IN THE SENATE OF THE UNITED STATES
June 27, 2005
Mr. Cornyn introduced the following bill; which was read twice and referred to the Committee on the Judiciary
To protect homes, small businesses, and other private property rights, by limiting the power of eminent domain.
This Act may be cited as the
Protection of Homes, Small Businesses,
and Private Property Act of 2005.
Congress finds the following:
The protection of homes, small businesses, and other private property rights against government seizures and other unreasonable government interference is a fundamental principle and core commitment of our Nation's Founders.
As Thomas Jefferson wrote on April 6, 1816,
the protection of such rights is
the first principle of association, the
guarantee to every one of a free exercise of his industry, and the fruits
acquired by it.
The Fifth Amendment of the United States
Constitution specifically provides that
private property shall
be taken for public use without just compensation.
The Fifth Amendment thus provides an
essential guarantee of liberty against the abuse of the power of eminent
domain, by permitting government to seize private property only
On June 23, 2005, the United States Supreme Court issued its decision in Kelo v. City of New London, No. 04–108.
As the Court acknowledged,
long been accepted that the sovereign may not take the property of A for the
sole purpose of transferring it to another private party B, and that
under the Fifth Amendment, the power of eminent domain may be used only
for public use.
The Court nevertheless held, by a 5–4 vote, that government may seize the home, small business, or other private property of one owner, and transfer that same property to another private owner, simply by concluding that such a transfer would benefit the community through increased economic development.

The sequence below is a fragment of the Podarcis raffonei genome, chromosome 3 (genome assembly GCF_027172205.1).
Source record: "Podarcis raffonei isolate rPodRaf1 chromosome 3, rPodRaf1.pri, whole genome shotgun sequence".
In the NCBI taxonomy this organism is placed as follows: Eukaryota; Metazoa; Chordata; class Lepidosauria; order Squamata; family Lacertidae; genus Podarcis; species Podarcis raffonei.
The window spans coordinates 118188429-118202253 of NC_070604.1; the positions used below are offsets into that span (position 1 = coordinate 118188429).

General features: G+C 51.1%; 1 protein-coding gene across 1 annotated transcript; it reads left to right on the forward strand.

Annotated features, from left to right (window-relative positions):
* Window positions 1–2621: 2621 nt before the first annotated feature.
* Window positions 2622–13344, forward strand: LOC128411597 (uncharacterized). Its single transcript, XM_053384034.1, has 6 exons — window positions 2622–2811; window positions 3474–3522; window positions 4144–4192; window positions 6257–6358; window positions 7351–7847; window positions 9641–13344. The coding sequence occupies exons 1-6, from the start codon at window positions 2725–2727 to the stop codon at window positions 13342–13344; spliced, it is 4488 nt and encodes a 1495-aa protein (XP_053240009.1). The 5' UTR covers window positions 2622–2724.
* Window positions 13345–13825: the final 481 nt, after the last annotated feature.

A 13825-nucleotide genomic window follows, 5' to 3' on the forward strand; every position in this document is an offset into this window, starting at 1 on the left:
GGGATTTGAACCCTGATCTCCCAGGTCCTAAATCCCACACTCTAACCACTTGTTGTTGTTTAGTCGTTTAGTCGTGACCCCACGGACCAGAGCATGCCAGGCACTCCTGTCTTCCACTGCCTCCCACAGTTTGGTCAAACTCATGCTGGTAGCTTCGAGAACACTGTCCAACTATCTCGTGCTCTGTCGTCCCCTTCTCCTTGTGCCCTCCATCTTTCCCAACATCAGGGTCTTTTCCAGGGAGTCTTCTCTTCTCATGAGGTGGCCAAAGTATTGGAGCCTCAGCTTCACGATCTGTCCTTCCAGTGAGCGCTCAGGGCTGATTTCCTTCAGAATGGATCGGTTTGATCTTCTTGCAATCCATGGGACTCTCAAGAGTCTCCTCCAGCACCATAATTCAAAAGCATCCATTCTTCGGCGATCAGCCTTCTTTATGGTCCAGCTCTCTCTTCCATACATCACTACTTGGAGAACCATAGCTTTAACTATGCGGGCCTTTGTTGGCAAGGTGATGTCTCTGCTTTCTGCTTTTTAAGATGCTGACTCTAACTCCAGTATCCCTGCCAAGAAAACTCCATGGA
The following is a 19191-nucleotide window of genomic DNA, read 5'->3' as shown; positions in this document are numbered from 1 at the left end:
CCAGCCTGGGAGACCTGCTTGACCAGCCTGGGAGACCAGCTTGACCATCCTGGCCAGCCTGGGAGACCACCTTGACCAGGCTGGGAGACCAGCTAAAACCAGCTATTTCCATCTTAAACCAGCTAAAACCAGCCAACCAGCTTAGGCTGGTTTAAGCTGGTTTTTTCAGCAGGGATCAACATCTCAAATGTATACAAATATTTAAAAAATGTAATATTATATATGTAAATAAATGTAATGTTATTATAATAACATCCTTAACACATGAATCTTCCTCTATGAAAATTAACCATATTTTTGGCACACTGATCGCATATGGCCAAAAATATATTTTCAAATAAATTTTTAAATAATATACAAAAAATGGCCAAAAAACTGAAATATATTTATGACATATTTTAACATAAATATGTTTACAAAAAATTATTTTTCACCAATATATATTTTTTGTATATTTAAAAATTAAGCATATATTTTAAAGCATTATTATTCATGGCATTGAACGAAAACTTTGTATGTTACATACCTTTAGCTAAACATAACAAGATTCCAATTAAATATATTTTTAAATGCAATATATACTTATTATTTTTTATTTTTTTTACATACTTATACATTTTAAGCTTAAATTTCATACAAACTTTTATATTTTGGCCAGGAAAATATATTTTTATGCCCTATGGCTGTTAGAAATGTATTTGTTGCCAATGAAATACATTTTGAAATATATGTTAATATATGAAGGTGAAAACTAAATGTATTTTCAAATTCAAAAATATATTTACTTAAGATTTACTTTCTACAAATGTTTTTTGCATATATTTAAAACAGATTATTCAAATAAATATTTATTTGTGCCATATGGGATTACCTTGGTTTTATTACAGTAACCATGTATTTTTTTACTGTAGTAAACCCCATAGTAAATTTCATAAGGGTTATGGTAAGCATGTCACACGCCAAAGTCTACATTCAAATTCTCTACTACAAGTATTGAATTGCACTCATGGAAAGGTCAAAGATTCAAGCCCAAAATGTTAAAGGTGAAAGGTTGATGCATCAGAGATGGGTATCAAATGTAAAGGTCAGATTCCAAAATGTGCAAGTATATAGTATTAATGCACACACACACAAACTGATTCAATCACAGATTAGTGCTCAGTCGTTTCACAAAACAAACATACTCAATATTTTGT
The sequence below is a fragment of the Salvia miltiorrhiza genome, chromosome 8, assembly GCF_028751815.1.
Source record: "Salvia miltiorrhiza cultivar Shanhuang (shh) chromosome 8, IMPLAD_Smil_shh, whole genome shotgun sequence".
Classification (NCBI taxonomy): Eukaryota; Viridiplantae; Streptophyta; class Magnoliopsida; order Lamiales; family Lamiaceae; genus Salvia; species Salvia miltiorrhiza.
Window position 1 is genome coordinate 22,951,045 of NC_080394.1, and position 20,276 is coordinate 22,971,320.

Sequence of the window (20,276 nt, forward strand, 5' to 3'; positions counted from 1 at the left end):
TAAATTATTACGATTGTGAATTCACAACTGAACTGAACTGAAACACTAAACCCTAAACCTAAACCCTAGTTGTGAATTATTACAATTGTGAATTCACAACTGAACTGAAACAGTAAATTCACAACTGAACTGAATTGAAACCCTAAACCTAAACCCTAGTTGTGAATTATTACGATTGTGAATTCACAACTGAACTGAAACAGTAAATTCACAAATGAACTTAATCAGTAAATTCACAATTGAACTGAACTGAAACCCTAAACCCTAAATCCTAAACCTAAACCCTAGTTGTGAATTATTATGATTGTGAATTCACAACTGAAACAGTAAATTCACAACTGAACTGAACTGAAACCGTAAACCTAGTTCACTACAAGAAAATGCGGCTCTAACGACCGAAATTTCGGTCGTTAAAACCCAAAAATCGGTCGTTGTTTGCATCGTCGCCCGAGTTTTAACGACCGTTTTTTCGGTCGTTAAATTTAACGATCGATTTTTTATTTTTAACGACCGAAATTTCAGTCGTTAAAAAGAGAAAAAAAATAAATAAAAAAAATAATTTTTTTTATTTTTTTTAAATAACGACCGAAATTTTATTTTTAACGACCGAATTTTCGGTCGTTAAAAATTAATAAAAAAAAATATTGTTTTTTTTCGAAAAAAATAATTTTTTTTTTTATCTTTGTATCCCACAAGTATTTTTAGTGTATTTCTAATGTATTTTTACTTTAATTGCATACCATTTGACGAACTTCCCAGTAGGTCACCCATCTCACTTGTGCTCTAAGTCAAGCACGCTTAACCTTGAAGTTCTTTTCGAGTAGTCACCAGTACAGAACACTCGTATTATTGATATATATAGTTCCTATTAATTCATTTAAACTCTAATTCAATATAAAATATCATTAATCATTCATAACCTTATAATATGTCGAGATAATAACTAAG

The Court's decision in Kelo is alarming
because, as Justice O'Connor accurately noted in her dissenting opinion, joined
by the Chief Justice and Justices Scalia and Thomas, the Court has
effectively . . . delete[d] the words and thereby
for public use from
the Takings Clause of the Fifth Amendment
to enforce properly the Federal Constitution.
Under the Court's decision in Kelo, Justice
[t]he specter of condemnation hangs over all property.
Nothing is to prevent the State from replacing any Motel 6 with a Ritz-Carlton,
any home with a shopping mall, or any farm with a factory.
Justice O'Connor further warns that, under
the Court's decision in Kelo,
[a]ny property may now be taken for the
benefit of another private party, and
the fallout from this
decision will not be random. The beneficiaries are likely to be those citizens
with disproportionate influence and power in the political process, including
large corporations and development firms. As for the victims, the government
now has license to transfer property from those with fewer resources to those
with more. The Founders cannot have intended this perverse
As an amicus brief filed by the National
Association for the Advancement of Colored People, AARP, and other
[a]bsent a true public use requirement the takings
power will be employed more frequently. The takings that result will
disproportionately affect and harm the economically disadvantaged and, in
particular, racial and ethnic minorities and the elderly.
It is appropriate for Congress to take action, consistent with its limited powers under the Constitution, to restore the vital protections of the Fifth Amendment and to protect homes, small businesses, and other private property rights against unreasonable government use of the power of eminent domain.
It would also be appropriate for States to
take action to voluntarily limit their own power of eminent domain. As the
Court in Kelo noted,
nothing in our opinion precludes any State from
placing further restrictions on its exercise of the takings
Protection of homes, small businesses, and other private property rights
The power of eminent domain shall be available only for public use.
In this Act, the term public use shall not be construed to include economic development.
This Act shall apply to—
all exercises of eminent domain power by the Federal Government; and
all exercises of eminent domain power by State and local government through the use of Federal funds.